Perhaps the gravest error that Johnson made in writing “Darwin on Trial” is the explanation that laboratory science cannot establish a mechanism for evolution. He then goes on to explain that “microevolution”, or mutations that slightly modify members of a given species, does occur and is even accepted among creation-scientists. Microevolution occurs when random mutations give rise to a heterogeneous population of organisms that are similar, but differ slightly in their outward phenotypic traits. When a selective pressure such as a change in the environment occurs, some members of the population will be able to survive the change, and some will not. Those that survive will live on to reproduce, thereby passing down the genetic traits that allowed for their own survival, and the overall population will change, with those individuals that were able to survive and reproduce under the new selective pressure becoming the sole members of the species. What Johnson fails to see is that this is evolution. Whether you choose to give it a prefix like “micro” or claim that it is insignificant does not change the fact that this is exactly what evolution is, and the mechanism by which organisms evolve. That being the case, it has been possible for scientist to document the evolution of such organisms as certain insects, which have rapidly become resistant to pesticides, or microbes such as bacteria and viruses, which have become resistant to many antibiotics and pharmaceutical therapeutics. There is no reason to think that these types of changes, which in actuality are quite drastic, cannot be extended over millions of years to give rise to speciation events, or “macroevolution”. In my opinion, to embrace microevolution is to embrace evolution, period. Johnson simply tries to sidestep the issue by using the term microevolution. If microevolution can occur, what biological barriers exist to prevent macroevolution? The bottom line is that both qualify as evolution, and Johnson is wrong in stating that the mechanism of evolution has not been discovered by science.

One of the more disturbing aspects of Johnson’s book is that he tries to give the reader the impression that many well-renowned scientists are aware that the theory of evolution is significantly flawed, yet try to “cover-up” the condemning evidence so that they can safeguard their sacred theory. He portrays scientists as a secular group with the sole aim of disproving the existence of a divine being or god capable of creating life. In every case in his book, when he brings up criticisms about the theory of evolution, those criticisms come from scientists that support the theory. Further, if Johnson was able to procure these statements, what is stopping the general public from obtaining them? Nothing. Read the research notes and pull out the original articles, or simply do some of your own research on the topic.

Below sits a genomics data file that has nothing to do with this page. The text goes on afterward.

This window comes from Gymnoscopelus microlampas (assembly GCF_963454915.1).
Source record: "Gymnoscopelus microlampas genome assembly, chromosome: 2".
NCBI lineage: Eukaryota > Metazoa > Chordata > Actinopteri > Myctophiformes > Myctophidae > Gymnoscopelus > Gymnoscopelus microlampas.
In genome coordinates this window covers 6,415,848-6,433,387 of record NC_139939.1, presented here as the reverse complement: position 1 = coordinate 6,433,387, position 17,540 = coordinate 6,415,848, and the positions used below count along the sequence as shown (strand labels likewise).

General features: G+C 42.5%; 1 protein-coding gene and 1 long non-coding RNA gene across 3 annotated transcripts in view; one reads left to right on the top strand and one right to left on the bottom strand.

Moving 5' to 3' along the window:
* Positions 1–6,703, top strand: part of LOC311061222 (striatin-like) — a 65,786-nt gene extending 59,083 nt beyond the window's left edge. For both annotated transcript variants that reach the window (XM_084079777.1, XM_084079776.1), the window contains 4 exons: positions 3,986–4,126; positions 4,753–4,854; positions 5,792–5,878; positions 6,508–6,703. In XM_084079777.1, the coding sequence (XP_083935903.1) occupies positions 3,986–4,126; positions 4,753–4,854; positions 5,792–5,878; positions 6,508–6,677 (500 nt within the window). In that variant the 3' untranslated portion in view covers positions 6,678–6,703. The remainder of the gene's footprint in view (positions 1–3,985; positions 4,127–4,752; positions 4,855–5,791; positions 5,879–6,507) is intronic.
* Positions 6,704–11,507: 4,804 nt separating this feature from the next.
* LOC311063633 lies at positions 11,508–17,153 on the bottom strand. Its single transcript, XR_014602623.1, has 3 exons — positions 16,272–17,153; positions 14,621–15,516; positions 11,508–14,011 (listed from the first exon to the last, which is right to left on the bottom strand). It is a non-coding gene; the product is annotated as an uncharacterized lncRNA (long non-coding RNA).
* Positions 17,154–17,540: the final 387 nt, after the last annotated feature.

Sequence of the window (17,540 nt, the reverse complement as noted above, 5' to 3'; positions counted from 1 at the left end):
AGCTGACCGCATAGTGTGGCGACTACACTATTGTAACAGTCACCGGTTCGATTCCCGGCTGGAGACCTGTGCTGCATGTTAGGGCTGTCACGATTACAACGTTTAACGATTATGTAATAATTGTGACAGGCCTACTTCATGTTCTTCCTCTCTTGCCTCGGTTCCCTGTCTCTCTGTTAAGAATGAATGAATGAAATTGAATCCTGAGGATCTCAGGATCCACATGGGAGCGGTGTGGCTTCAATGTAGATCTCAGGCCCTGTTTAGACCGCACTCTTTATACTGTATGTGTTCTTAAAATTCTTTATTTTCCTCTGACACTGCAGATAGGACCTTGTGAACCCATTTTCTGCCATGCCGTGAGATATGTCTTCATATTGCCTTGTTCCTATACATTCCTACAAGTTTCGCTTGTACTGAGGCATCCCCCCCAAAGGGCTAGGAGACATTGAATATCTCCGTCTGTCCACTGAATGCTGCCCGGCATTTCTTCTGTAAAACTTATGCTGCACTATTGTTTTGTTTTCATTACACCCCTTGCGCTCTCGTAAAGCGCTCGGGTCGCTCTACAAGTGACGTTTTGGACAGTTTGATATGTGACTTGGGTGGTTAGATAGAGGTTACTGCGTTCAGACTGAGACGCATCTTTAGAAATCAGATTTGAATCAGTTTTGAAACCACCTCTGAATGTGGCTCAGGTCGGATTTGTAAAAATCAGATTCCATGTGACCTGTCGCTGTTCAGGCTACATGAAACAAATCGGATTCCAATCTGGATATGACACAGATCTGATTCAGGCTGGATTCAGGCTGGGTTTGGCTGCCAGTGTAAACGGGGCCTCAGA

Scientists are not brainwashed zealots that accept everything they are told, but rather challenge current theory when new evidence comes to light. By no means is the theory of evolution static; it is constantly being changed and altered as more evidence accumulates. Do scientists become protective when people challenge evolution? I know I do. This is not because I am trying to hide anything or secretly want to discredit the existence of a divine being, but because evolution is a theory that is consistently under attack by religious groups who want to see it banned from existence. I strongly believe that Johnson’s portrayal of scientists is fantasy, but I do think that it is a very accurate description of the type of people he is trying to represent: creationists.

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Tuesday, April 24, 2007

It's just another way to say FUN!

Big Dig Conference 2007. Bible apologetics for teens has never been so cool!

I heard a commercial for this today while listening to PrimeTime America (Christian news radio). The announcer solemnly asked if your kids would know what to say if the other kids started talking about Darwin or how other religions might be paths to the truth as well.

I must say that the website is surprisingly professional and "hip". Its a testament to how far they have to go to reach out to the kids these days. Man, I'd love to have a video of this conference to dissect later.

Satan's gotta be quakin' in his boots over this one.

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Sunday, April 22, 2007

Infidel Links - 2007-04-22

National Geographic presents: Jesus and Friends

Mystical warrior (chi) vs real warrior (fists): Who will win?

Can you feel the spirit? (It's a loooong build up, but I think its worth the wait)

You knew it was coming: The devil made him do it

Christianity synopsis (not safe for the squeamish)